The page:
Christian Origins and Greco-Roman Culture, Stanley Porter and Andrew Pitts assemble an international team of scholars whose work has focused on reconstructing the social matrix for earliest Christianity through the use of Greco-Roman materials and literary forms. Each essay moves forward the current understanding of how primitive Christianity situated itself in relation to evolving Hellenistic culture. Some essays focus on configuring the social context for the origins of the Jesus movement and beyond, while others assess the literary relation between early Christian and Greco-Roman texts.
Stanley E. Porter, Ph.D. (1988), University of Sheffield, is President and Dean, and Professor of New Testament, at McMaster Divinity College in Hamilton, Ontario, Canada. He has published numerous monographs, edited volumes, and articles in the field of New Testament studies and related disciplines, including
Hermeneutics: An Introduction to Interpretive Theory (2011).
Andrew W. Pitts is a Ph.D. candidate in Christian Theology at McMaster Divinity College in Hamilton, Ontario, Canada, and has published articles in journals such as JBL, JGRChJ and CBR, as well as a number of chapters in edited volumes.
... readers are given a master-class in the use of texts from Greco-Roman and Hellenistic Jewish sources to enrich the understanding of the emergence of Christianity.
Paul Foster, School of Divinity, University of Edinburgh,
Expository Times 126/6, March 2015
Table of contents
1. Greco-Roman Culture in the History of New Testament Interpretation: An Introductory Essay.
Stanley E. Porter and Andrew W. Pitts
2. Manuscripts, Scribes, and Book Production within Early Christianity.
Michael J. Kruger
3. What Do We Know and How Do We Know It? Reconstructing Early Christianity from its Manuscripts.
Stanley E. Porter
4. Recent Efforts to Reconstruct Early Christianity on the Basis of its Papyrological Evidence.
Stanley E. Porter
5. Jesus and Parallel Jewish and Greco-Roman Figures.
Craig S. Keener
6. The Exorcisms and Healings of Jesus within Classical Culture.
7. Cash and Release: Atonement and Release from Oppression in the Imperial Context of Luke’s Gospel.
Matthew Forrest Lowe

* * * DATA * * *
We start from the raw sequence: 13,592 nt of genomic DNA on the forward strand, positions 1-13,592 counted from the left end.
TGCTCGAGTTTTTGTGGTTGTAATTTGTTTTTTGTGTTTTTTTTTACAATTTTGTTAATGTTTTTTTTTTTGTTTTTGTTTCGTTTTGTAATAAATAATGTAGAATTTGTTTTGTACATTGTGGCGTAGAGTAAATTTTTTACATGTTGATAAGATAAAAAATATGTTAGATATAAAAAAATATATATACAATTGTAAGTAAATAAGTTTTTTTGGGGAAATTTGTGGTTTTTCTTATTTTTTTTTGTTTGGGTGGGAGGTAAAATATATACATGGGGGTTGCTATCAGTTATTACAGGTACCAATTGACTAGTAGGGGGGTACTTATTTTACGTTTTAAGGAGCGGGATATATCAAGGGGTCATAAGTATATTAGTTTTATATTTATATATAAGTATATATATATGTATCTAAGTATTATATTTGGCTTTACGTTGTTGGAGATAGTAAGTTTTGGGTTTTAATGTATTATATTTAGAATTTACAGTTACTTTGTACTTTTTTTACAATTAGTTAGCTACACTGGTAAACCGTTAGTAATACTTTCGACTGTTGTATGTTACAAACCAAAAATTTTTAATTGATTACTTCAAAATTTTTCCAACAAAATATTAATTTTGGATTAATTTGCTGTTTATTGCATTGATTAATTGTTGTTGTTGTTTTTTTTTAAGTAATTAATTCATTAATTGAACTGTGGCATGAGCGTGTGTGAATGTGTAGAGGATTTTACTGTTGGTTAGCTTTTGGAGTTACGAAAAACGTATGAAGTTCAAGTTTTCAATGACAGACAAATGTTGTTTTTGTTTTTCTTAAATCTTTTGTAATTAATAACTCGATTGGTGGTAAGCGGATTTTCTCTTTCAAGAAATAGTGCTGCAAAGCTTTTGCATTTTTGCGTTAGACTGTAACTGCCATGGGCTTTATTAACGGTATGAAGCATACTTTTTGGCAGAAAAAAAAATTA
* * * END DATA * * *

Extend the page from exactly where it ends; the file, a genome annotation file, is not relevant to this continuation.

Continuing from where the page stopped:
8. Luke and Juvenal at the Crossroads: Space, Movement, and Morality in the Roman Empire.
Osman Umurhan and Todd Penner
9. Jesus, the Beloved Disciple, and Greco-Roman Friendship Conventions.
Ronald F. Hock
10. The Imitation of the “Great Man” in Antiquity: Paul’s Inversion of a Cultural Icon.
James R. Harrison
11. Ephesians: Paul’s Political Theology in Greco-Roman Political Context.
Fredrick J. Long
12. Exiles, Islands, and the Identity and Perspective of John in Revelation.
Brian Mark Rapske
13. Source Citation in Greek Historiography and in Luke(-Acts).
Andrew W. Pitts
14. Ancient Greek History and its Methodology for Speeches: Is There a Relation to Luke?
Sean A. Adams
15. Luke as a Hellenistic Historian.
Paul L. Maier
16. The Genre of the Fourth Gospel and Greco-Roman Literary Conventions.
Andreas J. Köstenberger
17. Classical Greek Poetry and the Acts of the Apostles: Imitations of Euripides’ Bacchae.
Dennis R. MacDonald
18. Prescripts and Greco-Roman Epistolary Conventions.
E. Randolph Richards
19. Letter Openings in Paul and Plato.
20. Progymnasmatic Love.
R. Dean Anderson
21. “This Is A Great Metaphor!” Reciprocity in the Ephesians Household Code.
Cynthia Long Westfall
22. Turning Κεϕαλή on its Head: The Rhetoric of Reversal in Ephesians 5:21-33.
23. Frank Speech at Work in Hebrews.
Benjamin Fiore, S.J.
24. The Strategic Arousal of Emotions in the Apocalypse of John (Part I): A Rhetorical-Critical Investigation of the Oracles to the Seven Churches.
David A. deSilva
25. The Didache as a Christian Enchiridion.
26. The Classroom in the Text: Exegetical Practices in Justin and Galen.
H. Gregory Snyder
All interested in Christian origins, Greco-Roman history, early Christianity, social description of New Testament literature and the intersection of any of these.